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Original research
Remission of pre-diabetes to normal glucose tolerance in obese adults with high protein versus high carbohydrate diet: randomized control trial
  1. Frankie B Stentz1,
  2. Amy Brewer1,
  3. Jim Wan2,
  4. Channing Garber1,
  5. Blake Daniels1,
  6. Chris Sands1,
  7. Abbas E Kitabchi1
  1. 1Departments of Medicine, The University of Tennessee Health Science Center, Memphis, Tennessee, USA
  2. 2Departments of Preventive Medicine, The University of Tennessee Health Science Center, Memphis, Tennessee, USA
  1. Correspondence to Dr Frankie B Stentz; fstentz{at}uthsc.edu

Abstract

Objective Remission of pre-diabetes to normal is an important health concern which has had little success in the past. This study objective was to determine the effect on remission of pre-diabetes with a high protein (HP) versus high carbohydrate (HC) diet and effects on metabolic parameters, lean and fat body mass in prediabetic, obese subjects after 6 months of dietary intervention.

Research design and methods We recruited and randomized 24 pre-diabetes women and men to either a HP (30% protein, 30% fat, 40% carbohydrate; n=12) or HC (15% protein, 30% fat, 55% carbohydrate; n=12) diet feeding study for 6 months in this randomized controlled trial. All meals were provided to subjects for 6 months with daily food menus for HP or HC compliance with weekly food pick-up and weight measurements. At baseline and after 6 months on the respective diets oral glucose tolerance and meal tolerance tests were performed with glucose and insulin measurements and dual energy X-ray absorptiometry scans.

Results After 6 months on the HP diet, 100% of the subjects had remission of their pre-diabetes to normal glucose tolerance, whereas only 33.3% of subjects on the HC diet had remission of their pre-diabetes. The HP diet group exhibited significant improvement in (1) insulin sensitivity (p=0.001), (2) cardiovascular risk factors (p=0.04), (3) inflammatory cytokines (p=0.001), (4) oxidative stress (p=0.001), (5) increased percent lean body mass (p=0.001) compared with the HC diet at 6 months.

Conclusions This is the first dietary intervention feeding study, to the best of our knowledge, to report 100% remission of pre-diabetes with a HP diet and significant improvement in metabolic parameters and anti-inflammatory effects compared with a HC diet at 6 months.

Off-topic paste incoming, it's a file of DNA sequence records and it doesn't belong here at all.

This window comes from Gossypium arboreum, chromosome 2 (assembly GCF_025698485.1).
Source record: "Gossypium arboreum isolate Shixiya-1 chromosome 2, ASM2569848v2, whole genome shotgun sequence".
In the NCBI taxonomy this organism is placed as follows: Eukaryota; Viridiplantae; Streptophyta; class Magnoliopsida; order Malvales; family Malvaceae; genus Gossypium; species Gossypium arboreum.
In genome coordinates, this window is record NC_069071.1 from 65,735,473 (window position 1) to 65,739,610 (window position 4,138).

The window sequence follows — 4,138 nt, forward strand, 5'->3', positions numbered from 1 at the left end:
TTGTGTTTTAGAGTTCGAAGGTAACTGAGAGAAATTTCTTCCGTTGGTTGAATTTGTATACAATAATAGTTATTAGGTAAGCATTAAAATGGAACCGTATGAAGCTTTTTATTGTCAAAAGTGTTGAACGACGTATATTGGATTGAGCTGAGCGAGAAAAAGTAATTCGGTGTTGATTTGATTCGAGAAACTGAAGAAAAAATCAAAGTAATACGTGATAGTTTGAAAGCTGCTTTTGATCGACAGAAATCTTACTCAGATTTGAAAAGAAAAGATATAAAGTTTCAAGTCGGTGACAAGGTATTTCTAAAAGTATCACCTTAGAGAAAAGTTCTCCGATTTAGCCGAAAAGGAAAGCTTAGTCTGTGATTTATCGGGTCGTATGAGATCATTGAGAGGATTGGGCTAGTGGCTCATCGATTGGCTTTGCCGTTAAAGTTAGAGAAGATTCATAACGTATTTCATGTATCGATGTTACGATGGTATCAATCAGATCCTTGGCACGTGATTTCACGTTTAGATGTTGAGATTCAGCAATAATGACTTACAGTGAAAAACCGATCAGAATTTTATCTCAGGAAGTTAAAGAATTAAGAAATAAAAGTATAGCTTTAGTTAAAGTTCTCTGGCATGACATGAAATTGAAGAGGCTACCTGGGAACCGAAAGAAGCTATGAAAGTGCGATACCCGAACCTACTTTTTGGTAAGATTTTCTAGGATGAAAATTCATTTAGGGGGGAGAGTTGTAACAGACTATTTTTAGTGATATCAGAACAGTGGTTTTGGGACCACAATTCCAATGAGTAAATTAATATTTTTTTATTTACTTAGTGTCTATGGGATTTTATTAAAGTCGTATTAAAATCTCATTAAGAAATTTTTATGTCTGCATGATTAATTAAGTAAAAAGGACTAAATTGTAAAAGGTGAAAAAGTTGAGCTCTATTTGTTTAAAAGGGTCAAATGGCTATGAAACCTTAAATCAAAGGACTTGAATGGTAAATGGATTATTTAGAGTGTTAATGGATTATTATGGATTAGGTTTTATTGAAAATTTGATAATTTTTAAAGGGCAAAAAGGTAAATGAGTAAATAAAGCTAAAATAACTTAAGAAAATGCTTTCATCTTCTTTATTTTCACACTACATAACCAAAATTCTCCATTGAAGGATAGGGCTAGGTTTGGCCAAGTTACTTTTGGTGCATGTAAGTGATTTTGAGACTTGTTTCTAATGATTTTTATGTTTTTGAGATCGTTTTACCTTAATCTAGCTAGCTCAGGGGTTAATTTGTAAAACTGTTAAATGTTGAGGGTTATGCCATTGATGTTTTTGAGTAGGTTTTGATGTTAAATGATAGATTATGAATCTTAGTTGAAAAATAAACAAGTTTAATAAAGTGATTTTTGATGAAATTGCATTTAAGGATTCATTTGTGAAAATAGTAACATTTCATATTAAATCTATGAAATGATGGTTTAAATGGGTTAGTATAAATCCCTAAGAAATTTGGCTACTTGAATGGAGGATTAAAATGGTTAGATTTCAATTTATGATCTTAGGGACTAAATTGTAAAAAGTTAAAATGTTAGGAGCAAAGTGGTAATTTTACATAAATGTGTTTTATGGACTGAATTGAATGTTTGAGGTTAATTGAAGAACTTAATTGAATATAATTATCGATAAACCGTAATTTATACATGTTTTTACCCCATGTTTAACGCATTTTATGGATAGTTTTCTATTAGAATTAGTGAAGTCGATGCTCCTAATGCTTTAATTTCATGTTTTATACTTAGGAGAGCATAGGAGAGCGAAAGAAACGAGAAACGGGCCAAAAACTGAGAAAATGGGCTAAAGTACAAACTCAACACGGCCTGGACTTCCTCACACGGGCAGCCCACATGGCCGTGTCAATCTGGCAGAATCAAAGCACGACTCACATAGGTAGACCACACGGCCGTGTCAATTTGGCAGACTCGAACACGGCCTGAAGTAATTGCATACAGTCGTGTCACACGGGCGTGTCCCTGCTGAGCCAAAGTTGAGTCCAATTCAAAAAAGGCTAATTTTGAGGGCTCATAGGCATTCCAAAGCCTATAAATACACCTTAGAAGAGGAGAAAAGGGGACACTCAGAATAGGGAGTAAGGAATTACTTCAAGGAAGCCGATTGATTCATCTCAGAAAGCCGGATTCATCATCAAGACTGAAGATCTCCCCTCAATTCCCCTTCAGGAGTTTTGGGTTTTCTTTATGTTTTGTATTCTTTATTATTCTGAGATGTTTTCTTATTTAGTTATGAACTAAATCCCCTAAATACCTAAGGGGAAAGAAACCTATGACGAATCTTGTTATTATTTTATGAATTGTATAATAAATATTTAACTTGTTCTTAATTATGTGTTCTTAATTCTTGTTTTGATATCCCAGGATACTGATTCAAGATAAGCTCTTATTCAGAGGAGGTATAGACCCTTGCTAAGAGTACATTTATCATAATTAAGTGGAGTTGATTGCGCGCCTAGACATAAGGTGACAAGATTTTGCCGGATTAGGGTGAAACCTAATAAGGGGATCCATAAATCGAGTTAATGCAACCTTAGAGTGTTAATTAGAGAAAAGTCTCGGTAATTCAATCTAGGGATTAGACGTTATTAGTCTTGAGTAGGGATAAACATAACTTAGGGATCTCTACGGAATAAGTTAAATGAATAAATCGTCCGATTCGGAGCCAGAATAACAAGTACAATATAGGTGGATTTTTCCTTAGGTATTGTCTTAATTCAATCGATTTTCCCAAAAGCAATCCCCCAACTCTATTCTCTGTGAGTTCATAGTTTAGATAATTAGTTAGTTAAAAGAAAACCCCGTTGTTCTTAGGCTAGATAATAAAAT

Trial registration number NCT0164284.

  • Pre-Diabetes
  • Insulin Sensitivity
  • Cardiovascular Risk Factors
  • Dietary Intervention

This is an Open Access article distributed in accordance with the Creative Commons Attribution Non Commercial (CC BY-NC 4.0) license, which permits others to distribute, remix, adapt, build upon this work non-commercially, and license their derivative works on different terms, provided the original work is properly cited and the use is non-commercial. See: http://creativecommons.org/licenses/by-nc/4.0/

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Footnotes

  • Contributors FBS wrote the manuscript, researched data and contributed to the conception, design, coordinated recruitment and following subjects on the study. AEK reviewed patient information, data and edited the manuscript. AB provided information on diets and provided daily food and menus to participants, reviewed and edited the manuscript. JW was the biostatistician in charge of statistical analysis and reviewed the manuscript. CS conducted history and physical examinations of subjects. BD and CG reviewed and edited manuscript and organized patient data. FBS and AEK are the guarantors of this work and, as such, had full access to the data in the study and take responsibility for the integrity of the data and accuracy of the data analysis. The manuscript has been read and approved by all the authors. AEK passed away July 18 2016, prior to publication of this paper. His contributions to diabetes research spanned over 40 years and he mentored numerous students. His presence will be greatly missed.

  • Funding The study was funded by the American Diabetes Association (7-12-CT-41) and the AD Baskin Research Fund (PIs FBS and AEK). Clinical Trials reg. no. NCT0164284, clinicaltrials.gov.

  • Competing interests None declared.

  • Patient consent Obtained.

  • Ethics approval University of Tennessee Health Science Center Institutional Review Board.

  • Provenance and peer review Not commissioned; externally peer reviewed.

  • Data sharing statement No additional data are available.

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